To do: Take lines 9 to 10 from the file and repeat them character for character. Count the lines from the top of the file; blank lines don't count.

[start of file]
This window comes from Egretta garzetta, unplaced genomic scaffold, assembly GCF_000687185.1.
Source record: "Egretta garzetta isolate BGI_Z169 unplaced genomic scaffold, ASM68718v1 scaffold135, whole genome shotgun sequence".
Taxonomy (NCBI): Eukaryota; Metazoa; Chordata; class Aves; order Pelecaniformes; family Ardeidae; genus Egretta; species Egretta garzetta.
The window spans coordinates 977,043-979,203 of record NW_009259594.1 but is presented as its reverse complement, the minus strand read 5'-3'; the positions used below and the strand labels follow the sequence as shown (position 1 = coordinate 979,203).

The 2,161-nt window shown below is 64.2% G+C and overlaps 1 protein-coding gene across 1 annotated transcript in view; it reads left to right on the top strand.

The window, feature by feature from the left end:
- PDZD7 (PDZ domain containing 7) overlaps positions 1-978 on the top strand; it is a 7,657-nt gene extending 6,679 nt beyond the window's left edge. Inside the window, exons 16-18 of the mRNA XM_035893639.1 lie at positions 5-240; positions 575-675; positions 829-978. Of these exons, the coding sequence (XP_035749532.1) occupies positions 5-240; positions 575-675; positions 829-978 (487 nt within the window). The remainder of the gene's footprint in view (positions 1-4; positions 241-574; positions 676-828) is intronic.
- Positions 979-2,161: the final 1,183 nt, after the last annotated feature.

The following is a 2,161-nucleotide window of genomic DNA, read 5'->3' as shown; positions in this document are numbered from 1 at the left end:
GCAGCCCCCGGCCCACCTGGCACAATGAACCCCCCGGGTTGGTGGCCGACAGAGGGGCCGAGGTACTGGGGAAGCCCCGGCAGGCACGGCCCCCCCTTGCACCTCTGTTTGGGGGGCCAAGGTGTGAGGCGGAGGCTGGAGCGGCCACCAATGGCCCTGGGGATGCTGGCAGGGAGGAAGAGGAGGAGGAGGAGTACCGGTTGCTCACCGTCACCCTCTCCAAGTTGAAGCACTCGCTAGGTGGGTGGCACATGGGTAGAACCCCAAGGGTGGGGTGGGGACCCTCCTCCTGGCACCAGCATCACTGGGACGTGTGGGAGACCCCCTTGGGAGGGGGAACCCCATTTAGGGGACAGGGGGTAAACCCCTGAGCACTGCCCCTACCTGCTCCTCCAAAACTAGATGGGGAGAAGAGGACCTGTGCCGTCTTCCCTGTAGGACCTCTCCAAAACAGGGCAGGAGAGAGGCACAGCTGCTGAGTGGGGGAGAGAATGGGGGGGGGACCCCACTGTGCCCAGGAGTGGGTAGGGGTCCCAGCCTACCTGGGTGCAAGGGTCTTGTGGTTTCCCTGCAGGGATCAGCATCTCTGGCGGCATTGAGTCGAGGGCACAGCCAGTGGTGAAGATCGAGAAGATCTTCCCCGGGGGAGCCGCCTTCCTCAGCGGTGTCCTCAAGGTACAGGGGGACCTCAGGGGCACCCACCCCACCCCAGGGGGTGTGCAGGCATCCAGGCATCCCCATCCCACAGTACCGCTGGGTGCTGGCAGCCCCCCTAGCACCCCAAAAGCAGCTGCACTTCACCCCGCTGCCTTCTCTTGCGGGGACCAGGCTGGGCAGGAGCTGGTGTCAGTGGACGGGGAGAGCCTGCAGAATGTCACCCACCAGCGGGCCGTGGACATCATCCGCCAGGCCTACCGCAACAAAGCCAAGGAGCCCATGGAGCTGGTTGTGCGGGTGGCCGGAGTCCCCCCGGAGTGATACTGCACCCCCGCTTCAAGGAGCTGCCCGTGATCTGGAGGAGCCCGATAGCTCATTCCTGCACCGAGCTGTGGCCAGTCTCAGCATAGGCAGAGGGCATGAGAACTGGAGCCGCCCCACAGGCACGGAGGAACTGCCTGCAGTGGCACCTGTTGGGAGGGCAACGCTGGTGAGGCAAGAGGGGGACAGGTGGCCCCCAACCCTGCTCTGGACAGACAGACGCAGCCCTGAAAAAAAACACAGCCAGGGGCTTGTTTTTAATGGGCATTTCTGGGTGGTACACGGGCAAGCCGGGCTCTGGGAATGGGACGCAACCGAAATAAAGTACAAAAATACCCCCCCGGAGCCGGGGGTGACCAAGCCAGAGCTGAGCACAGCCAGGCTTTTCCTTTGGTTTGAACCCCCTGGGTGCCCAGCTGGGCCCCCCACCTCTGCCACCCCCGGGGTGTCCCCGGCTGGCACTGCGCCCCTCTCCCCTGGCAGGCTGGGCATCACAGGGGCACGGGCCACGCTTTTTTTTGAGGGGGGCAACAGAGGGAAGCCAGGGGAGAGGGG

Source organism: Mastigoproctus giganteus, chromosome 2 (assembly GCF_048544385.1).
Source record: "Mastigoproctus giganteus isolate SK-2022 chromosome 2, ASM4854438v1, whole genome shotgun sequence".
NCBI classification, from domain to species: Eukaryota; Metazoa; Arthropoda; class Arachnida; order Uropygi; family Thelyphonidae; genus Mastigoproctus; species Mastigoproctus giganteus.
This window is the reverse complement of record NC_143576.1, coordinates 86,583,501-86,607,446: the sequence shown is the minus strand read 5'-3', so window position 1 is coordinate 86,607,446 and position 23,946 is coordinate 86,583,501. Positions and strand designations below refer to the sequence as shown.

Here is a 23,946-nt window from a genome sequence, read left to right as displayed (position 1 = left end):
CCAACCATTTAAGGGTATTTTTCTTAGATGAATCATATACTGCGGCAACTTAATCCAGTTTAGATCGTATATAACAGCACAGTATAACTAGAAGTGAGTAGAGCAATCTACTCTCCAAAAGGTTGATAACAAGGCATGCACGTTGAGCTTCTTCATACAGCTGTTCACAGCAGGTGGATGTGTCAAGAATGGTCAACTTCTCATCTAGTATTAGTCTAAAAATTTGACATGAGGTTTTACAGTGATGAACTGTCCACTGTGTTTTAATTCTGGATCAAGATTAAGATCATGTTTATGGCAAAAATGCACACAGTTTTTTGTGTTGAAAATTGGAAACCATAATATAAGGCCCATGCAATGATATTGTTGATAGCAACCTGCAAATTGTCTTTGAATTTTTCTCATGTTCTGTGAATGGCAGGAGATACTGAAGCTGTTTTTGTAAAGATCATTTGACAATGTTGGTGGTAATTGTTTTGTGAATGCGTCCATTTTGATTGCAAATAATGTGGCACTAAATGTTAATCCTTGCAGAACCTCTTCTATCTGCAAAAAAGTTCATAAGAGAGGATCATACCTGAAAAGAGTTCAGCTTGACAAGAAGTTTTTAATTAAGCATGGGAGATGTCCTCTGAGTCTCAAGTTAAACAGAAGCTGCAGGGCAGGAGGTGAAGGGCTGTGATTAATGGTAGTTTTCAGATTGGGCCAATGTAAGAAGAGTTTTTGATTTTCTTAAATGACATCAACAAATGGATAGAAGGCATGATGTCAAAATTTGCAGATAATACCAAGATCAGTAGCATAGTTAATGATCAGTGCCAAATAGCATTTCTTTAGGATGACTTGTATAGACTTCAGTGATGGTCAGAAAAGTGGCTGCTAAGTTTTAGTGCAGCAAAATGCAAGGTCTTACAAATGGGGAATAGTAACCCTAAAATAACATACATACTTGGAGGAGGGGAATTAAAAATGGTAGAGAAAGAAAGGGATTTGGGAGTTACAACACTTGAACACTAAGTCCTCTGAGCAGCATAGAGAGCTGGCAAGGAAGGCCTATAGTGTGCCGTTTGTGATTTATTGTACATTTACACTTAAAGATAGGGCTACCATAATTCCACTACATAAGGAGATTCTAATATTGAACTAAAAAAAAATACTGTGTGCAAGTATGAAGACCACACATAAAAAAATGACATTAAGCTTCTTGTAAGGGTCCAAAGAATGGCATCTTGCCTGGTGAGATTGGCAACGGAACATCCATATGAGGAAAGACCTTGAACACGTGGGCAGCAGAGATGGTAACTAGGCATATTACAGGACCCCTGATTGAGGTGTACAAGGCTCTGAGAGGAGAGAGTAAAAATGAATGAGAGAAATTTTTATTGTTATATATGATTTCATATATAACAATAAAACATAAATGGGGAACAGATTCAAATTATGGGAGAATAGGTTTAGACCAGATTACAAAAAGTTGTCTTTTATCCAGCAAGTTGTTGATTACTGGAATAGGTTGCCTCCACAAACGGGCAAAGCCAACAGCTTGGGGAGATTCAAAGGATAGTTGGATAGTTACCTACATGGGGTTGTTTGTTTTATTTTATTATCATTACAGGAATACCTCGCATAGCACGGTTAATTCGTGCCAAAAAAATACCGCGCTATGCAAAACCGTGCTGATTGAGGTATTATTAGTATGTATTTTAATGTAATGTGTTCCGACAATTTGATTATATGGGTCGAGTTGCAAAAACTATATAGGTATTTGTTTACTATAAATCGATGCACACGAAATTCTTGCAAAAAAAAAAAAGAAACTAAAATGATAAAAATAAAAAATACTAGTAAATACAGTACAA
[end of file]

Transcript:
The following is a 2,161-nucleotide window of genomic DNA, read 5'->3' as shown; positions in this document are numbered from 1 at the left end:
GCAGCCCCCGGCCCACCTGGCACAATGAACCCCCCGGGTTGGTGGCCGACAGAGGGGCCGAGGTACTGGGGAAGCCCCGGCAGGCACGGCCCCCCCTTGCACCTCTGTTTGGGGGGCCAAGGTGTGAGGCGGAGGCTGGAGCGGCCACCAATGGCCCTGGGGATGCTGGCAGGGAGGAAGAGGAGGAGGAGGAGTACCGGTTGCTCACCGTCACCCTCTCCAAGTTGAAGCACTCGCTAGGTGGGTGGCACATGGGTAGAACCCCAAGGGTGGGGTGGGGACCCTCCTCCTGGCACCAGCATCACTGGGACGTGTGGGAGACCCCCTTGGGAGGGGGAACCCCATTTAGGGGACAGGGGGTAAACCCCTGAGCACTGCCCCTACCTGCTCCTCCAAAACTAGATGGGGAGAAGAGGACCTGTGCCGTCTTCCCTGTAGGACCTCTCCAAAACAGGGCAGGAGAGAGGCACAGCTGCTGAGTGGGGGAGAGAATGGGGGGGGGACCCCACTGTGCCCAGGAGTGGGTAGGGGTCCCAGCCTACCTGGGTGCAAGGGTCTTGTGGTTTCCCTGCAGGGATCAGCATCTCTGGCGGCATTGAGTCGAGGGCACAGCCAGTGGTGAAGATCGAGAAGATCTTCCCCGGGGGAGCCGCCTTCCTCAGCGGTGTCCTCAAGGTACAGGGGGACCTCAGGGGCACCCACCCCACCCCAGGGGGTGTGCAGGCATCCAGGCATCCCCATCCCACAGTACCGCTGGGTGCTGGCAGCCCCCCTAGCACCCCAAAAGCAGCTGCACTTCACCCCGCTGCCTTCTCTTGCGGGGACCAGGCTGGGCAGGAGCTGGTGTCAGTGGACGGGGAGAGCCTGCAGAATGTCACCCACCAGCGGGCCGTGGACATCATCCGCCAGGCCTACCGCAACAAAGCCAAGGAGCCCATGGAGCTGGTTGTGCGGGTGGCCGGAGTCCCCCCGGAGTGATACTGCACCCCCGCTTCAAGGAGCTGCCCGTGATCTGGAGGAGCCCGATAGCTCATTCCTGCACCGAGCTGTGGCCAGTCTCAGCATAGGCAGAGGGCATGAGAACTGGAGCCGCCCCACAGGCACGGAGGAACTGCCTGCAGTGGCACCTGTTGGGAGGGCAACGCTGGTGAGGCAAGAGGGGGACAGGTGGCCCCCAACCCTGCTCTGGACAGACAGACGCAGCCCTGAAAAAAAACACAGCCAGGGGCTTGTTTTTAATGGGCATTTCTGGGTGGTACACGGGCAAGCCGGGCTCTGGGAATGGGACGCAACCGAAATAAAGTACAAAAATACCCCCCCGGAGCCGGGGGTGACCAAGCCAGAGCTGAGCACAGCCAGGCTTTTCCTTTGGTTTGAACCCCCTGGGTGCCCAGCTGGGCCCCCCACCTCTGCCACCCCCGGGGTGTCCCCGGCTGGCACTGCGCCCCTCTCCCCTGGCAGGCTGGGCATCACAGGGGCACGGGCCACGCTTTTTTTTGAGGGGGGCAACAGAGGGAAGCCAGGGGAGAGGGG